"Unless you are a grotesque bigot, you cannot claim with any confidence that Brexit will bring overwhelming social benefit."

88% of current EU immigrants would fail the tests to obtain a work visa. If, for any given immigration cap, you have fewer low-paid people coming into the country, then that frees up slots for more high-paid people, and that increases the net benefit to the resident population.

http://migrationobservatory.ox.ac.uk/reports/potential-implications-admission-criteria-eu-nationals-coming-uk

"Overall, therefore, most EU-born workers—like most workers of all origins—are not in jobs that meet the criteria for Tier 2 visas. Because EU workers are underrepresented in high-paying graduate jobs, a lower share of those who are already living in the UK are working in jobs that meet the occupation and salary thresholds described in this report, compared to the average across the UK labour market. In 2015, 19% of people born in EU countries and working as employees in the UK were in a skilled job earning more than £20,000. Many of these people had been living in the UK for several years and thus may have different skills and experience compared to people who are newly arriving. They have also had longer to enter skilled employment. The share of newly arriving EU born workers who had arrived in the UK in 2010 or afterwards and who were in graduate jobs earning £20,000 or more was lower, at 12%."

Every other civilised advanced nation on earth excludes these people from their work visa programmes for precisely that reason. They create a differential between their poor and the rest of the world.

Once we leave the EU the restrictions on State Aid and access to the Bank of England are lifted. Along with the requirement to compensate capitalists if we nationalise industries.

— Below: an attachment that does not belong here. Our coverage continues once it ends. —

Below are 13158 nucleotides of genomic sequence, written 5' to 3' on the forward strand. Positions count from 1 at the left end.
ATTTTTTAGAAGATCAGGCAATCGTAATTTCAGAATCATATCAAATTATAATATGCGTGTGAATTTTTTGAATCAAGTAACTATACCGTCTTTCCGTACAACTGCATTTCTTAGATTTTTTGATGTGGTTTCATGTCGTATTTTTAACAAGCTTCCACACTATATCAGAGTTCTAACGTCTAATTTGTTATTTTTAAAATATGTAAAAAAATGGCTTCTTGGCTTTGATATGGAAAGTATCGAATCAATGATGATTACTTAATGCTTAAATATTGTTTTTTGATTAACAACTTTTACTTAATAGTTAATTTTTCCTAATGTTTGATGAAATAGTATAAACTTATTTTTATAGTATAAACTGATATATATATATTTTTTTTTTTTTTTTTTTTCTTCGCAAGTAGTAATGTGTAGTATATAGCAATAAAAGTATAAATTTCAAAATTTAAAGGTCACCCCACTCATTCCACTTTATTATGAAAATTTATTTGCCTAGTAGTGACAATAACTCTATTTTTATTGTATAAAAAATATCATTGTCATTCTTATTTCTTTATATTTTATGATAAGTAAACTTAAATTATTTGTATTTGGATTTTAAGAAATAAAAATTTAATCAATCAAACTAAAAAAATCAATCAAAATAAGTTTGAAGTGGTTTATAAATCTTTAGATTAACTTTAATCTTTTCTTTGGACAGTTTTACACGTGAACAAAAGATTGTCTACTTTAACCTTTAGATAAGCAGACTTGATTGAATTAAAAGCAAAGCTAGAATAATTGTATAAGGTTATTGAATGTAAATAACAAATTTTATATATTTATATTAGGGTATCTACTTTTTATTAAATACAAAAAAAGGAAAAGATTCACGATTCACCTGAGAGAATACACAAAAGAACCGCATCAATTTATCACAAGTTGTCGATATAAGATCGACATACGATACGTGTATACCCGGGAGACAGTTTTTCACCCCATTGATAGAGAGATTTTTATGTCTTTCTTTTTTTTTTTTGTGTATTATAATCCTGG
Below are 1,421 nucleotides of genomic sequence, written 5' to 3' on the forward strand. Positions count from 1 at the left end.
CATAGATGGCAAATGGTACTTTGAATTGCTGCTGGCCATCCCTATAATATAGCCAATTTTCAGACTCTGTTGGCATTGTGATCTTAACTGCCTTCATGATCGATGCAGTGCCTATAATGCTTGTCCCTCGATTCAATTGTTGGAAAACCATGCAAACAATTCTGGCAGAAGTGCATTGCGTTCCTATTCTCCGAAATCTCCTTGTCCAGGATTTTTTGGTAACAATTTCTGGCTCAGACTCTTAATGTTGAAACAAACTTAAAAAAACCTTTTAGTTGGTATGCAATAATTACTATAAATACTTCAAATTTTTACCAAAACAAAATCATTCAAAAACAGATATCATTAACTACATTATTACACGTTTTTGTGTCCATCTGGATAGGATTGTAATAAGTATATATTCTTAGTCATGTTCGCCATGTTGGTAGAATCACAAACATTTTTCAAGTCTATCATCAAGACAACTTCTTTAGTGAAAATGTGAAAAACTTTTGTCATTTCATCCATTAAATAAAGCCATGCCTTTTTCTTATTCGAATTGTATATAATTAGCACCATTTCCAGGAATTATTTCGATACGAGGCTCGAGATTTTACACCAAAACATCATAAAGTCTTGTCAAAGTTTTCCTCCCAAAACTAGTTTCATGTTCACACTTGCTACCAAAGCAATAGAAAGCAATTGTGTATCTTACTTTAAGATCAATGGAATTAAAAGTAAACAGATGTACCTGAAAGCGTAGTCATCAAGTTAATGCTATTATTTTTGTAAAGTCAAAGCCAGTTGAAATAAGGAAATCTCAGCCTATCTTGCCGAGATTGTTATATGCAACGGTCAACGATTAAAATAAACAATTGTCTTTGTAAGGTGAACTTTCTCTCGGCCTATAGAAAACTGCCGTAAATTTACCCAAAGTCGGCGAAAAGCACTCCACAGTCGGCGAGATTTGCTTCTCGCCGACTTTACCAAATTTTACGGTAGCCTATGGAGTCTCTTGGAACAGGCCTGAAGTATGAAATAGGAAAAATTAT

So once we leave the EU the left can nationalise the railways for a £1, nationalise the banks and cancel all the PFI contracts. And can stop paying money to China on Gilts by using the 'Ways and Means' overdraft facility at the Bank of England instead. 'Corporate confidence' is no longer of concern.

Ralph Musgrave

Speaking as another grotesque racist, fascist, xenophobic, neo-Nazi bigot, can I just point out that we're leaving the EU REGARDLESS of the result of Thursday's vote. Reason is that the proportion of our exports which go to the EU is 45% and falling, whereas the proportion going to the rest of the world is 55% and rising.

But clearly saying that makes me a racist, so I humbly apologise.

Steve

You should bear in mind that Burke was thinking of a nation state, capable of having a common political will, rather than an Empire, where a multitude of peoples have to be governed by force. I imagine he would have been in favour of exit, as he was in the case of the American colonies. But then, I suppose you are against such ideas as there being separate peoples with different cultures, and would call the concept racist.

M

Your argument could just as easily apply to the key decision makers in the EU. They have spurned chance after chance to make meaningful reforms that could have taken most of the heat out of Brexit.

Some form of moratorium on uncontrolled immigration and changes to Welfare rules could have been achieved with the will to do so (didn't need to be an all or nothing deal, just a meaningful attempt at resolution). I dismiss entirely the notion this wasn't possible, it might not have been ideal or even preferable to those who hold power in the EU, but the hard reality of international politics is that rules can be made, unmade, bent and twisted based on the with power. In this case those with power chose to take a gamble on Brexit because addressing the issues wasn't palatable.

H

Sometimes conservatism means turning the clock back, not just leaving things as they are.